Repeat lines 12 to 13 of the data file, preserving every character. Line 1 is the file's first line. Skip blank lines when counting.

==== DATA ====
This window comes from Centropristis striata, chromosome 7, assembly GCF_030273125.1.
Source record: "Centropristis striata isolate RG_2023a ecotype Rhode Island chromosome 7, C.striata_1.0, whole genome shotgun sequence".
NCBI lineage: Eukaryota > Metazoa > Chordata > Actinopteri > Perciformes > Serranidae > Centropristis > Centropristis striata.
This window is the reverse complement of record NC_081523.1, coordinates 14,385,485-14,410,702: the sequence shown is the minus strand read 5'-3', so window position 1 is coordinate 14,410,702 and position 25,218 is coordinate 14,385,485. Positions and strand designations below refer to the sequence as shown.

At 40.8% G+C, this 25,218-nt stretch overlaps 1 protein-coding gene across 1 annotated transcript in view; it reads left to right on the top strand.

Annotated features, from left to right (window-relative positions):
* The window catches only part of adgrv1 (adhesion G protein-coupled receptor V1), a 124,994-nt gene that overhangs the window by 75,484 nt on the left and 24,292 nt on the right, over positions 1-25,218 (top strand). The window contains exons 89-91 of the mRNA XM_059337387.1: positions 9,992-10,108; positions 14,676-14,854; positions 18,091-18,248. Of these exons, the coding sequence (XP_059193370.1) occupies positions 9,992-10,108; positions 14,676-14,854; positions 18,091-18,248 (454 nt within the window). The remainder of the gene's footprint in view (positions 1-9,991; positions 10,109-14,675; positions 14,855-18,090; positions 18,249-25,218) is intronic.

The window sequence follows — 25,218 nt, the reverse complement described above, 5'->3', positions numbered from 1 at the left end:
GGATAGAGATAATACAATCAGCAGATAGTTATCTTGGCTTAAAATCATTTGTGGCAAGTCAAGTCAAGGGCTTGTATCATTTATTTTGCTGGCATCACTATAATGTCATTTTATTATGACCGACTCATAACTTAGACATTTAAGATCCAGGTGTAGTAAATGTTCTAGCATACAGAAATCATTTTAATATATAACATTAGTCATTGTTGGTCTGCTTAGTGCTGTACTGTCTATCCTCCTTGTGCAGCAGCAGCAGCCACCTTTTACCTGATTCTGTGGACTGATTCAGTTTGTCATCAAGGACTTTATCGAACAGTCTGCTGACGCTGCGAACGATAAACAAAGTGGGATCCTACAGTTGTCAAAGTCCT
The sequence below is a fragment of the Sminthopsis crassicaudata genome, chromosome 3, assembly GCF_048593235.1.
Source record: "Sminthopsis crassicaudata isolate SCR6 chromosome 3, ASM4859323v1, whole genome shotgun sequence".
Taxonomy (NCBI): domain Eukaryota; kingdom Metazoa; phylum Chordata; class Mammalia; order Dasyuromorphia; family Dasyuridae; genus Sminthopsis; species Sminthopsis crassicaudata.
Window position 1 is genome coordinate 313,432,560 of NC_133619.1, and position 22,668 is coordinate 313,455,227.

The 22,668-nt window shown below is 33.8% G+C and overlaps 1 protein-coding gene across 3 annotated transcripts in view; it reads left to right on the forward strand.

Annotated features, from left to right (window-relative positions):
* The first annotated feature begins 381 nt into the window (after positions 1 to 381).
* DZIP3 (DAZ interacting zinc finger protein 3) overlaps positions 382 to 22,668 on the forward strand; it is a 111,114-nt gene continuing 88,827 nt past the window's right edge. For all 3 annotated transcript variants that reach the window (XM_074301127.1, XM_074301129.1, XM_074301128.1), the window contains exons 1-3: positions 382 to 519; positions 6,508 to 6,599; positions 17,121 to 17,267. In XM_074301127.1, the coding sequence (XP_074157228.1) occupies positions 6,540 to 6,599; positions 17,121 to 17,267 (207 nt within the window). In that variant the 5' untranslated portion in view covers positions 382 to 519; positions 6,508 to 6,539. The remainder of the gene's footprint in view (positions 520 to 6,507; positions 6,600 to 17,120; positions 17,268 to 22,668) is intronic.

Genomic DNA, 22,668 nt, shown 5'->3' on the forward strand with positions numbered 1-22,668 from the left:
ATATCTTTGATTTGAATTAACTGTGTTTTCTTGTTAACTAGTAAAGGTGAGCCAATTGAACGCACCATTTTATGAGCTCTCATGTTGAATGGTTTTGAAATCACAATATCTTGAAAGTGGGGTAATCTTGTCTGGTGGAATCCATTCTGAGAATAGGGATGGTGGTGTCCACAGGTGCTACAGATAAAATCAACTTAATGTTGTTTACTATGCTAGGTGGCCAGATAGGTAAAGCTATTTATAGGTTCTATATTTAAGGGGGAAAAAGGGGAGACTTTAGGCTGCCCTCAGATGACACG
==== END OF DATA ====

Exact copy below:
Taxonomy (NCBI): domain Eukaryota; kingdom Metazoa; phylum Chordata; class Mammalia; order Dasyuromorphia; family Dasyuridae; genus Sminthopsis; species Sminthopsis crassicaudata.
Window position 1 is genome coordinate 313,432,560 of NC_133619.1, and position 22,668 is coordinate 313,455,227.